Civil Law,  Legally Yours

Rosales v. Reyes

Rosales v. Reyes

G.R. No. 8162; October 10, 1913

FACTS:

On July 29, 1902, Rivera sold a parcel of land to Reyes and Ordoveza for 800 pesos under pacto de retro, on the condition, however, that the repurchase could not be made until after three years from the date of the contract of sale. In this document, Rivera states that he was of age.

On May 29, 1903, Rivera sold his right to repurchase to Rosales for 1,075 pesos. In the document evidencing this sale, Rivera states that he is 23 years of age.

Rosales, who is the plaintiff in this case, alleges that in January 1908, he tendered 800 pesos to Reyes and Ordoveza with the request that the land be surrendered to him in accordance with the contract entered into between them and Rivera in 1902, but that they refused to accept the money and comply with his request.

ISSUES:

  1. Whether or not the period to repurchase has already expired
  2. Whether or not the offer of payment without depositing in court is sufficient

HELD:

1. In this case, the period has not prescribed yet. If there is no condition that will bar the right of the vendor a retro to exercise his right of redemption, the period shall be counted from the perfection of the contract of sale. However, if there is a condition that bars such exercise of right, like in this case, it shall be counted from expiration of the condition and the period shall not exceed 4 years. Applying this rule in this case, the vendor a retro is given a period of 7 years within which to repurchase the property and the 7 years shall be counted from the perfection of the contract.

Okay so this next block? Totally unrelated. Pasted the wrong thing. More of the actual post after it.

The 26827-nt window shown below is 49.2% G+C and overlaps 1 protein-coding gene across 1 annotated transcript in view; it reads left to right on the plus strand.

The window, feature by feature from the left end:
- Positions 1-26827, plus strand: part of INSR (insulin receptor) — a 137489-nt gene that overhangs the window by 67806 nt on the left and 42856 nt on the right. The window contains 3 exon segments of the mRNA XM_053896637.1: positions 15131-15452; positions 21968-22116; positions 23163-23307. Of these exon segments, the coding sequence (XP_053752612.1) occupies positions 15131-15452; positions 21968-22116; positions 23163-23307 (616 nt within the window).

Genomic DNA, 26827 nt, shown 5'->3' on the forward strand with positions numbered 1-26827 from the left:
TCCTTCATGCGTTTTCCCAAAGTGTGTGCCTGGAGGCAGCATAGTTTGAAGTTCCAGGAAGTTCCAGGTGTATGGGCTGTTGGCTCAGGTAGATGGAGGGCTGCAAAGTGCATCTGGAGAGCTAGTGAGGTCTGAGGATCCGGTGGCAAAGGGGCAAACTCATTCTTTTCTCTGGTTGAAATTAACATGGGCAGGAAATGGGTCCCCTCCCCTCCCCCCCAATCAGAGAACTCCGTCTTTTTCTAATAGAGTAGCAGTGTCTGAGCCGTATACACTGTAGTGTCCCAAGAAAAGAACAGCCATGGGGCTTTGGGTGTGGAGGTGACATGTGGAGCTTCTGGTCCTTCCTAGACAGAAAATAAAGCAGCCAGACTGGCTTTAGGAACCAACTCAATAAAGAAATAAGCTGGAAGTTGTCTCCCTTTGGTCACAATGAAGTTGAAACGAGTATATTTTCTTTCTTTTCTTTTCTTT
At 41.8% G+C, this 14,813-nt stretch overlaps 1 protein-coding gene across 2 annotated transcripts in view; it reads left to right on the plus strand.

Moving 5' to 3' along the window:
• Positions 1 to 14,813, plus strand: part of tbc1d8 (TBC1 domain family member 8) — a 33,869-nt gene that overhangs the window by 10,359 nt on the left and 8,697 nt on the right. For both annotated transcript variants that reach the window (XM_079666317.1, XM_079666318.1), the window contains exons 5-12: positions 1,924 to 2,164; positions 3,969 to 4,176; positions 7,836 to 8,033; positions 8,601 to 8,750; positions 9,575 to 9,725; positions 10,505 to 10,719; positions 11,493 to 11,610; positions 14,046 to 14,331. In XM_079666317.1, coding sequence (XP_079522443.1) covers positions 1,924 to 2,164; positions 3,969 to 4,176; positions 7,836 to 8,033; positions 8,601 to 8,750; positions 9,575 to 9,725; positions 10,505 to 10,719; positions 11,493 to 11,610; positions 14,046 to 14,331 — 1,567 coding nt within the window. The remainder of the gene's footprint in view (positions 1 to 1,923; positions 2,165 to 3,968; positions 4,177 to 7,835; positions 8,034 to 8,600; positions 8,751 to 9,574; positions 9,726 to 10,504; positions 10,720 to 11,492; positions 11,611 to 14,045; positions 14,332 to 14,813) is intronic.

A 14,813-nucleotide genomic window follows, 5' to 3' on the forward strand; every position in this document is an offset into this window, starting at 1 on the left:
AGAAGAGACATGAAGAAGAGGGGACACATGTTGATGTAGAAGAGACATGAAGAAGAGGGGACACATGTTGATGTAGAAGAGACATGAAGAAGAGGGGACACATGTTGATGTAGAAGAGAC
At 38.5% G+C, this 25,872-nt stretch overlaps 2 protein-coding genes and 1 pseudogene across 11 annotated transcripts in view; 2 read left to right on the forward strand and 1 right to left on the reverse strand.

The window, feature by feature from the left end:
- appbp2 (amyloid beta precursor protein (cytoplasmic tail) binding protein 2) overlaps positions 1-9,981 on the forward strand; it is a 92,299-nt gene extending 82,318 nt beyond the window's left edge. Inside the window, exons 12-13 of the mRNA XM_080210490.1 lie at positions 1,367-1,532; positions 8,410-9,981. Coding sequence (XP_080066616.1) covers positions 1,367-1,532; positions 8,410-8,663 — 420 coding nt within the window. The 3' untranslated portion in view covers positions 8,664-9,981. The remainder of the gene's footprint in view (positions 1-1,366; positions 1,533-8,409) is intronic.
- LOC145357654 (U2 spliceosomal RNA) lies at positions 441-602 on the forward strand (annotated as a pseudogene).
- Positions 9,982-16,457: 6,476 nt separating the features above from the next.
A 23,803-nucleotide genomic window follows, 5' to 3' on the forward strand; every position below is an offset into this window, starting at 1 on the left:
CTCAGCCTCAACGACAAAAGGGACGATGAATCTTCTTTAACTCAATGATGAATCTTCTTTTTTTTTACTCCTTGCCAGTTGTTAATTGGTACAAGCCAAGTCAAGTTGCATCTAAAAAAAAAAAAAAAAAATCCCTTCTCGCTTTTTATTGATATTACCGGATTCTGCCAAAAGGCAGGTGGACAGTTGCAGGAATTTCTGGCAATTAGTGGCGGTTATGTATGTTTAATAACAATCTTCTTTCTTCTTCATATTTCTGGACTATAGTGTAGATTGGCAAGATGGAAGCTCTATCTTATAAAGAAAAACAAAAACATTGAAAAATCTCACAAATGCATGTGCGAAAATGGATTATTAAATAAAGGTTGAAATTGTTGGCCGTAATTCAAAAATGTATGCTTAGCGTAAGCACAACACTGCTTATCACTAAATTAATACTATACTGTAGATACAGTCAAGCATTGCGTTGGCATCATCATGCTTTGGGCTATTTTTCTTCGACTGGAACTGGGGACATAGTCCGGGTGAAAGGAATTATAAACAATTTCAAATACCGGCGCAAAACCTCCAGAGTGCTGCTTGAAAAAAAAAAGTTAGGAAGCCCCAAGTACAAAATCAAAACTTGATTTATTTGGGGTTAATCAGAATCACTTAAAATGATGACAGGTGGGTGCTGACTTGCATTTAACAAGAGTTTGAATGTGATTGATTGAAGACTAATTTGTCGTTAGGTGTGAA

In such a case the question arises, Upon what basis must the duration of the right to repurchase be calculated? Any such contract must necessarily be terminated ten years from the date of its execution, but should the vendor have the privilege to exercise this right for the balance of the ten years, or should he be allowed only four years on the ground that there was no express agreement of the parties upon this point?

In all such cases, it would seem that the vendor should be allowed four years from the expiration of the time within which the right to redeem could not be exercised, or in the event that four years would extend the life of the contract beyond ten years, the balance of the ten-year period, on the ground that vendors, where the right to redeem is not thus suspended and no express agreement as to the length of time during which it may be exercised is made, are also allowed four years. 

Rationale: When a statute or instrument is equally susceptible of two interpretations, one in favor of natural right and the other against it, the former is to be adopted (Sec. 294, Code Civ. Proc.)

The provisions of Article 1508 are strictly analogous to the statute of limitations upon actions. As the date on which a right of action expires is determined by the date it accrues and not by some prior event which might be considered as its inchoate beginning, so the right to repurchase is to be calculated from the day upon which that right may be freely exercised by the vendor, subject, of course, to the ten-year limitation of the law.

2. The settled rule in this jurisdiction is that a bona fide offer or tender of the price agreed upon for the repurchase is sufficient to preserve the rights of the party making it, without the necessity of making judicial deposit, if the offer or tender is refused by the creditor (vendee  retro.)

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